Rich? Educated? You’ve a better memory when old

February 21st, 2008 - 12:20 pm ICT by admin  

New York, Feb 21 (IANS) Memory loss and thinking problems are now less common among the elderly, especially those who are educated and well off, according to a new exhaustive study of 11,000 people. The US study shows a declining trend in the rate of cognitive impairment, which covers everything from memory loss to dementia and Alzheimer’s disease, among people aged 70 or more.

The prevalence of cognitive impairment in this age group went down from 12.2 percent to 8.7 percent between 1993 and 2002.

Although the reasons are not yet fully known, authors of the study said older people today are more likely to be better educated, with higher paying jobs and better management of risk factors like hypertension, high cholesterol and smoking.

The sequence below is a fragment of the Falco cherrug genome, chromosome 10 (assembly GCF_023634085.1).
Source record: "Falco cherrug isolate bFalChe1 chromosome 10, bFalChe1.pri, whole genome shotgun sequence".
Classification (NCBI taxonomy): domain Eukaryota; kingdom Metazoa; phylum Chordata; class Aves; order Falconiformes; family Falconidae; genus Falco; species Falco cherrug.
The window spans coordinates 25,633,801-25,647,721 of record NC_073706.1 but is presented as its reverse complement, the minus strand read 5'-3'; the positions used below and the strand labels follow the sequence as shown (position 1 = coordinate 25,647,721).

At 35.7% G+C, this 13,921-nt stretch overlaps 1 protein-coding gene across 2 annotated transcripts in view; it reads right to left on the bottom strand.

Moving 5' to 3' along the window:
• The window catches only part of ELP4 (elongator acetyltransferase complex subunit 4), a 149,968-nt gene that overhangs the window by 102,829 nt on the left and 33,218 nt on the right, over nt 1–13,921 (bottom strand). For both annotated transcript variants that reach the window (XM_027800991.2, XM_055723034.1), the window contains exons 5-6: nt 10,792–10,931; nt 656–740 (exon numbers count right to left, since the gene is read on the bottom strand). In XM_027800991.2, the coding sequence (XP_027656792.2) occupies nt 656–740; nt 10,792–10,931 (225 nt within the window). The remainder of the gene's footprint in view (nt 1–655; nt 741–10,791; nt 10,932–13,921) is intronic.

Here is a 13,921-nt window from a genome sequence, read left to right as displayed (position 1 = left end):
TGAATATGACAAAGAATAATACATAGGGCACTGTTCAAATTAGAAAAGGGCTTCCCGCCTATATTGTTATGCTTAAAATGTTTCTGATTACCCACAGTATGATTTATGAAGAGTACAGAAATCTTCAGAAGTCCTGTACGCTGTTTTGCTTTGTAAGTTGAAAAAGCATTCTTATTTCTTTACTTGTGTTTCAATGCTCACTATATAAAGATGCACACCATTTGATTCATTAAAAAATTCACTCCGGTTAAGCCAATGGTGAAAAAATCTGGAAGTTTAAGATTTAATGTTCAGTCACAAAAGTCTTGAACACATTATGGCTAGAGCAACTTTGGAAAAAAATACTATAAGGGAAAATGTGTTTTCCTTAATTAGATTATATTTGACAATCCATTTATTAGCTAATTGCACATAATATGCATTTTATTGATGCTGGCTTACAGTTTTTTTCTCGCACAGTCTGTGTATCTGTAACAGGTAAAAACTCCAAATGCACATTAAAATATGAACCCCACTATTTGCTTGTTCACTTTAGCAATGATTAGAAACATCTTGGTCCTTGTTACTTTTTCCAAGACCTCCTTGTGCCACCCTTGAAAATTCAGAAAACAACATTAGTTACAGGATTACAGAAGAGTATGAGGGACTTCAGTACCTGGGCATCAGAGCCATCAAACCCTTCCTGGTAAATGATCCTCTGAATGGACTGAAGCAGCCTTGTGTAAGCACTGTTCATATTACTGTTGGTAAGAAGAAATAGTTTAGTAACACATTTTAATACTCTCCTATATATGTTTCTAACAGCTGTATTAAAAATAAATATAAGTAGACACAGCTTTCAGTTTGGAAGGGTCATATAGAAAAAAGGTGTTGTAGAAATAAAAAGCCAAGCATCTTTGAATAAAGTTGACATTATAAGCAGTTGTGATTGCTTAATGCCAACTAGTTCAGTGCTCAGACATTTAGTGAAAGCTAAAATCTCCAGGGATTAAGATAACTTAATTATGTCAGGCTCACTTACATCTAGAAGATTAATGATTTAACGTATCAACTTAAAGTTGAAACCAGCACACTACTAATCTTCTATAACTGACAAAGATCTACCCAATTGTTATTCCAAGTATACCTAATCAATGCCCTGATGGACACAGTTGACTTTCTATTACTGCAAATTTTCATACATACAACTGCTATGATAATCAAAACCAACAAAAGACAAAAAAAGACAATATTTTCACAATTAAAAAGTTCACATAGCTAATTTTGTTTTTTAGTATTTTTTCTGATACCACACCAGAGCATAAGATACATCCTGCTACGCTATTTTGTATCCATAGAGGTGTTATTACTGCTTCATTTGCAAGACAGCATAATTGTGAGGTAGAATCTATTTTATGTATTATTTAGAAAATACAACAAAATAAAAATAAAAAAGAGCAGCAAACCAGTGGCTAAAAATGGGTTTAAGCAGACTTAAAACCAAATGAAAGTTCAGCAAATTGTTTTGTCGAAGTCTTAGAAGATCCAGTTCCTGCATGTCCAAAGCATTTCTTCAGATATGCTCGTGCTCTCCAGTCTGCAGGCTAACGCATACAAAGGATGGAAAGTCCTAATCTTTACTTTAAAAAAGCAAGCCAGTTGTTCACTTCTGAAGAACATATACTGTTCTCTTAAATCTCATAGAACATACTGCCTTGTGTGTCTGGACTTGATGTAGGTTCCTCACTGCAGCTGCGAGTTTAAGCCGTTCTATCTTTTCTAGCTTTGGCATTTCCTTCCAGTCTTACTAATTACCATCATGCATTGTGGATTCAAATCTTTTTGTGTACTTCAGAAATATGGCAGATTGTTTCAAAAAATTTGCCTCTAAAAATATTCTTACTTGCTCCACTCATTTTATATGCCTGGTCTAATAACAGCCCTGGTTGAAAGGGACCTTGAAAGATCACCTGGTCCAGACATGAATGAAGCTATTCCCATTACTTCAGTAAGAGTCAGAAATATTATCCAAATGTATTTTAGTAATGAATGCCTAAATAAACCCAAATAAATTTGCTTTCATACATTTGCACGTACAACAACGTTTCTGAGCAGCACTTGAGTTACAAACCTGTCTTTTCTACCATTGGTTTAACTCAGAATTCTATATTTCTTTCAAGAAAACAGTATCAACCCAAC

Although more educated seniors with cognitive impairment were more likely to die within two years, researchers attribute it to their ability to sustain more insults to their brain.

A team led by two University of Michigan Medical School physicians carried out the study, published in the online edition of the journal Alzheimer’s and Dementia.

Co-author Kenneth Langa described the findings as good news for seniors. He said the new data support recent theories of how brains can be protected and preserved.

“What we may be seeing here is the accumulated effects of better education and better cardiovascular prevention among the people who were over age 70 in 2002, compared with those who were over age 70 in 1993,” said Langa.

Besides, the use of cholesterol-lowering drugs, blood pressure medications and other preventive cardiovascular medications and strategies increased dramatically in the 1990s.

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